Last modified: 2010-04-09 by dov gutterman
Keywords: lithuania | vilnius |
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image by Virginijus Misiunas, 24 December 2009
The source of the Previously Reported
Vilnius county flag is <www1.std.lt>
and personal observation at flag show in jubilee of
Mindaugas coronation 750th anniversary. The Arms of Vilnius
County was drawn according to my personal observation and photo,
which was taken from the catalogue of exposition in the
Parliament of the Republic of Lithuania, 15-30 March, 2002. In
the flag, the mounted knight is inside of red shield
Audrius Slapsinskas, 24 June and 7 July 2003
The flag of Vilnius county - Vilnius apskritis. All county
flags and Coat of Arms adopted on 2004 by Heraldic Commission of
Lithuanian Department of Interior.
Jens Pattke, 26 February 2005
Vilnius county - on a red field a silver knight on a black
horse holds a silver lance with a golden head, on the knight's
left shoulder a blue shield with a golden patriarchal cross,
saddle and leather parts of the horse clothing are blue, metal
parts of the horse clothing, horseshoes and knight's spurs
are golden, bordure is blue with 10 Jogaila crosses. Flag
proportions 5:6, free edges bordered with narrow silver stripe,
finial is a golden lance head with silver bands. The charge
originates from the National Arms.
Initially, the arms of early Lithuania / Vilnius duchy were not distinguished from the arms of Vilnius dukes, i.e. of the Grand Dukes of Lithuania. In the late 14th century the land arms started being distinguished from the ducal arms: the knight of the Grand Duke held the sword, and the knight of the Vilnius duchy held the lance. The evidence is known both from the seals of late the 14th century and from the armories of early the 15th century (colours of the actual arms are restored from pictures in Western European armories). The blue shield with a golden patriarchal cross (the Jogaila cross did not appear yet) symbolized the dependence of Vilnius land to the Algirdas/Jogaila branch of Gediminas dynasty. In 1413 the Vilnius duchy became Vilnius province (vaivadija).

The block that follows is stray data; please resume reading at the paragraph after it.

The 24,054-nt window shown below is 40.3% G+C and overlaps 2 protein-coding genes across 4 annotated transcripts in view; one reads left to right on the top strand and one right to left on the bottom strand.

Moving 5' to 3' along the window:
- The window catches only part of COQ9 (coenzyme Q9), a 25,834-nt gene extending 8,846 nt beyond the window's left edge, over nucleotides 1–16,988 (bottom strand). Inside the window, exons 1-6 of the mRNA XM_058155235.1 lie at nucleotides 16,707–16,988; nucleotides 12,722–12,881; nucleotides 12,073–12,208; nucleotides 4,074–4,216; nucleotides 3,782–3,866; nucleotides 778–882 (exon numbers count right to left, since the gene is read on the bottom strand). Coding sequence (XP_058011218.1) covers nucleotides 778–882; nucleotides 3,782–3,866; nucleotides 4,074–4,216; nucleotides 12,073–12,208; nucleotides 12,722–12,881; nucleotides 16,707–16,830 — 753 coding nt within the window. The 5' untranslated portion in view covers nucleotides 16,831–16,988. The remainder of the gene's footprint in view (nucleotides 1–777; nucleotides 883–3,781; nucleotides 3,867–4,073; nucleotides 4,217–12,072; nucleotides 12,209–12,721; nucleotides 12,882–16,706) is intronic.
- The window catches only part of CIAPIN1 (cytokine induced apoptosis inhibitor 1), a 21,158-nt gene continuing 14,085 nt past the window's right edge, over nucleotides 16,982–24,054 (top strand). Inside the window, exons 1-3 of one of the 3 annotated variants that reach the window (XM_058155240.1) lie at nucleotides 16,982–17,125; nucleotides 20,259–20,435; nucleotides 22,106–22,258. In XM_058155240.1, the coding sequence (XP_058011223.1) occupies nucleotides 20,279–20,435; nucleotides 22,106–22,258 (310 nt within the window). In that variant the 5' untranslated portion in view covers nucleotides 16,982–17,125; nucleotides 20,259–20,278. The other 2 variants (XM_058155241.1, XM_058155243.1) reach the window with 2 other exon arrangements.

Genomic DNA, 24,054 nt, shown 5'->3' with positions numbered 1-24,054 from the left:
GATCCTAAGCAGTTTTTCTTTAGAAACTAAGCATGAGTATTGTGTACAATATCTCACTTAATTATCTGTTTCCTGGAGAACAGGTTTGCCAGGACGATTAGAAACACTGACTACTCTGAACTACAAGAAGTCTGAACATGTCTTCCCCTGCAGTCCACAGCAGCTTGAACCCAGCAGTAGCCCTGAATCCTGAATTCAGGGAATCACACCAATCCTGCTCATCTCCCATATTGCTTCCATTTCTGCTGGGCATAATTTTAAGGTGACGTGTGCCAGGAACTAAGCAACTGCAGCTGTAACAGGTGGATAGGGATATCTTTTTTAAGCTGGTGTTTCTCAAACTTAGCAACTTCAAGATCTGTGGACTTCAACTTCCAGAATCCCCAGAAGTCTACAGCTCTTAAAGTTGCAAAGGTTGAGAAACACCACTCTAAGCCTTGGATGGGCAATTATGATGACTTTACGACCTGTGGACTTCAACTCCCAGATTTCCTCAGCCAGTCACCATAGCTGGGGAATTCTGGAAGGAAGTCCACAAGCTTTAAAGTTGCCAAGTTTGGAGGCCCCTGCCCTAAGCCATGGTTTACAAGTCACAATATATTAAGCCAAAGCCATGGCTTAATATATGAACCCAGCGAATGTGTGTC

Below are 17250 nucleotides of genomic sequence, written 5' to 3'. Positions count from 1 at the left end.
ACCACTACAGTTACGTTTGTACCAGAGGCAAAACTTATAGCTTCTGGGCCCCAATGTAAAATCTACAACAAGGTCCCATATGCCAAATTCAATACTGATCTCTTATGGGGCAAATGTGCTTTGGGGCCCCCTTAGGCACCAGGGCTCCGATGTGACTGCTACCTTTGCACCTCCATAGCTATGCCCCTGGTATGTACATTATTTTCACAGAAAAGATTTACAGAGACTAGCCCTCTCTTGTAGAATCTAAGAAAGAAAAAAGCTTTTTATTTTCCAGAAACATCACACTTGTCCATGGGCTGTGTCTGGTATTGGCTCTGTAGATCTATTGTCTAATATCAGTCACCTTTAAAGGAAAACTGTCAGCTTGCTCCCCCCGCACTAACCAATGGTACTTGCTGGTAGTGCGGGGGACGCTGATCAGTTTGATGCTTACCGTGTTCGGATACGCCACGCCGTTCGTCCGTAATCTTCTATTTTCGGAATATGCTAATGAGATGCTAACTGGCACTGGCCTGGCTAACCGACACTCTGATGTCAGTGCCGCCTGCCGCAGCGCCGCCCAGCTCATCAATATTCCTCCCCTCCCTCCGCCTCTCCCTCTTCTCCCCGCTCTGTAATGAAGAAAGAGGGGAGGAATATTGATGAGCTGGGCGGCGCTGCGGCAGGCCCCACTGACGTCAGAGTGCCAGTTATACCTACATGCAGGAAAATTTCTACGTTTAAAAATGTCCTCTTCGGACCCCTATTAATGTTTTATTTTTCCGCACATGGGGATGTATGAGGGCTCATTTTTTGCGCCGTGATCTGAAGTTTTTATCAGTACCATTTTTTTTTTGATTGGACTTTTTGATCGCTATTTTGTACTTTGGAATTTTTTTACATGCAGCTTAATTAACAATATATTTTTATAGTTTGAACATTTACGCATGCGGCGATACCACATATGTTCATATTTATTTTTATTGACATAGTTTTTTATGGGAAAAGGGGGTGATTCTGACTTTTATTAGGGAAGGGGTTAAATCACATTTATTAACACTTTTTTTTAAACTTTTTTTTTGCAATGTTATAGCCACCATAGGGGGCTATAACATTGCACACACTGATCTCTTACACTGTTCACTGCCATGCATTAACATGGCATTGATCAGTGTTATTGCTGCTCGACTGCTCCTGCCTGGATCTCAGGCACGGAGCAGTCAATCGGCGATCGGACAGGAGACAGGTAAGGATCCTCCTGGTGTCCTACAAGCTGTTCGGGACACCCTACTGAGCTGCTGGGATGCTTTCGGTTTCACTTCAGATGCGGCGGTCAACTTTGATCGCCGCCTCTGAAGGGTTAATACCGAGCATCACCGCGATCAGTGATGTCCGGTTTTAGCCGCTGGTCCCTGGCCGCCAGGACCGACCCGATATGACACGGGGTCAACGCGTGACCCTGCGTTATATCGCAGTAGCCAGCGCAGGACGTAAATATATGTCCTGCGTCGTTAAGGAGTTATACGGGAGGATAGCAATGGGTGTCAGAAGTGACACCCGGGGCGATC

The use of a black horse is quite intriguing: the horse of the National Arms is white, and this is the symbol of sovereignity. The black horse is mentioned in the Jan Dlugosz's description of banners of Lithuanian regiments, and participated in the 1410 battle at Zalgiris / Tannenberg. Ten regiments from Trakai land had the banners with "Gediminas gate" badge, showing their dependence to the Kestutis/Vytautas branch, and 30 regiments of other Lithuanian lands (i.e. of Algirdas/Jogaila domain) had banners with knights mounted on horses of different colors: white, black, sorrel or dapple-grey. Those banners were called by the names of the different lands and local dukes. It is guessed that the white horse of the Grand Duke was replaced with the horse of a different colour for showing the dependence of land.